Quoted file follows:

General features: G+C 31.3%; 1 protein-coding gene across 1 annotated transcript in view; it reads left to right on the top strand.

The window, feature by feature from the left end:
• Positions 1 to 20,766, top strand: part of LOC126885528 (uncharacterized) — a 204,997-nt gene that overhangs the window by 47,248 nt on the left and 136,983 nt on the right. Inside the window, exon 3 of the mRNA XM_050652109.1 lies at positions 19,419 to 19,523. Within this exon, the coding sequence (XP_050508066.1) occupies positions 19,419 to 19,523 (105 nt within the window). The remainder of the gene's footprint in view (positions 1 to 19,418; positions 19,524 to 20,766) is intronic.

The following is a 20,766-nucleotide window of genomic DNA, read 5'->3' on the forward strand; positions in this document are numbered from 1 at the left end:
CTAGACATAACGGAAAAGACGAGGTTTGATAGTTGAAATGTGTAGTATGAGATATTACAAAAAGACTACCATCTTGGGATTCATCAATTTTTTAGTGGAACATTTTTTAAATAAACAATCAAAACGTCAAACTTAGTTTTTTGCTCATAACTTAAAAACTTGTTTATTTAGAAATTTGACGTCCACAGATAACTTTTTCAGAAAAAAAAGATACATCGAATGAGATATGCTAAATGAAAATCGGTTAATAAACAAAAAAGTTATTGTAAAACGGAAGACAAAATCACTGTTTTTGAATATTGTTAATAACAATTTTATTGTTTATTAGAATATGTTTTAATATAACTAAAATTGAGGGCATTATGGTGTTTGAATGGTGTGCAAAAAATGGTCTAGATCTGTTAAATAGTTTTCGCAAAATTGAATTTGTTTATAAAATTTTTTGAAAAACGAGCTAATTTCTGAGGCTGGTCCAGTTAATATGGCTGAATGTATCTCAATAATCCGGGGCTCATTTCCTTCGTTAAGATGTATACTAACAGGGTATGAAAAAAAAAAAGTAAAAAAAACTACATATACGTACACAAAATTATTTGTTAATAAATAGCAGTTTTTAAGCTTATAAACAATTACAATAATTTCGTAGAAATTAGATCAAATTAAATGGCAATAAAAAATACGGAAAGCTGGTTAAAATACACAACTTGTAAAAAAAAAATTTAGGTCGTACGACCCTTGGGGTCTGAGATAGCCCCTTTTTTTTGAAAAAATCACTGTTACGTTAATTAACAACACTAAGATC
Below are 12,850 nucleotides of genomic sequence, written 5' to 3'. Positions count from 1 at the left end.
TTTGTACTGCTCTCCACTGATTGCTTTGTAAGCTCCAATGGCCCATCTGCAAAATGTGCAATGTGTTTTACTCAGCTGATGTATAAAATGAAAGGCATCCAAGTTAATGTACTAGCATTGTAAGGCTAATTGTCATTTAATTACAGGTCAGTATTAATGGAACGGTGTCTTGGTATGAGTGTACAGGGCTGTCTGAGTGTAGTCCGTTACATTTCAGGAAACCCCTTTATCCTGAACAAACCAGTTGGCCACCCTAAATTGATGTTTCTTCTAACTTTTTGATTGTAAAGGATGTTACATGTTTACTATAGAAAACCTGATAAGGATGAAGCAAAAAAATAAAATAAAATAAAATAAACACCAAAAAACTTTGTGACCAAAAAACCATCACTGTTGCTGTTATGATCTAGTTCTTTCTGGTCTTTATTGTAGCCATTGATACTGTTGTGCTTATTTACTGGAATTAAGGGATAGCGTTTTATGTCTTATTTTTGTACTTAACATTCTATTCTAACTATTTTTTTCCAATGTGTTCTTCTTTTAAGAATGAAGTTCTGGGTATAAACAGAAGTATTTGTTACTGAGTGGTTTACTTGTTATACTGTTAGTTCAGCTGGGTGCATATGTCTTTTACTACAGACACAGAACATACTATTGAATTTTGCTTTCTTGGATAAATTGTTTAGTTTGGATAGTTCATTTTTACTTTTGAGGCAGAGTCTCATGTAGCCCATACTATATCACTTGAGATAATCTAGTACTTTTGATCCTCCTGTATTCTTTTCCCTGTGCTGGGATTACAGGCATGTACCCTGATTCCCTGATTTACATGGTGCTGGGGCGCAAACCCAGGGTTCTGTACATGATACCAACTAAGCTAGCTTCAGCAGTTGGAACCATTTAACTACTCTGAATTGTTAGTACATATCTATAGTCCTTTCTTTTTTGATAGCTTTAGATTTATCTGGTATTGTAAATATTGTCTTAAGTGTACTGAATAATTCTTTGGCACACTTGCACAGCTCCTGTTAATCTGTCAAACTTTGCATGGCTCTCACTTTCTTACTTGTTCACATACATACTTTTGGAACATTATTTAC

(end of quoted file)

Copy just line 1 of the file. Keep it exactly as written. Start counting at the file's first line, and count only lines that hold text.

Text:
General features: G+C 31.3%; 1 protein-coding gene across 1 annotated transcript in view; it reads left to right on the top strand.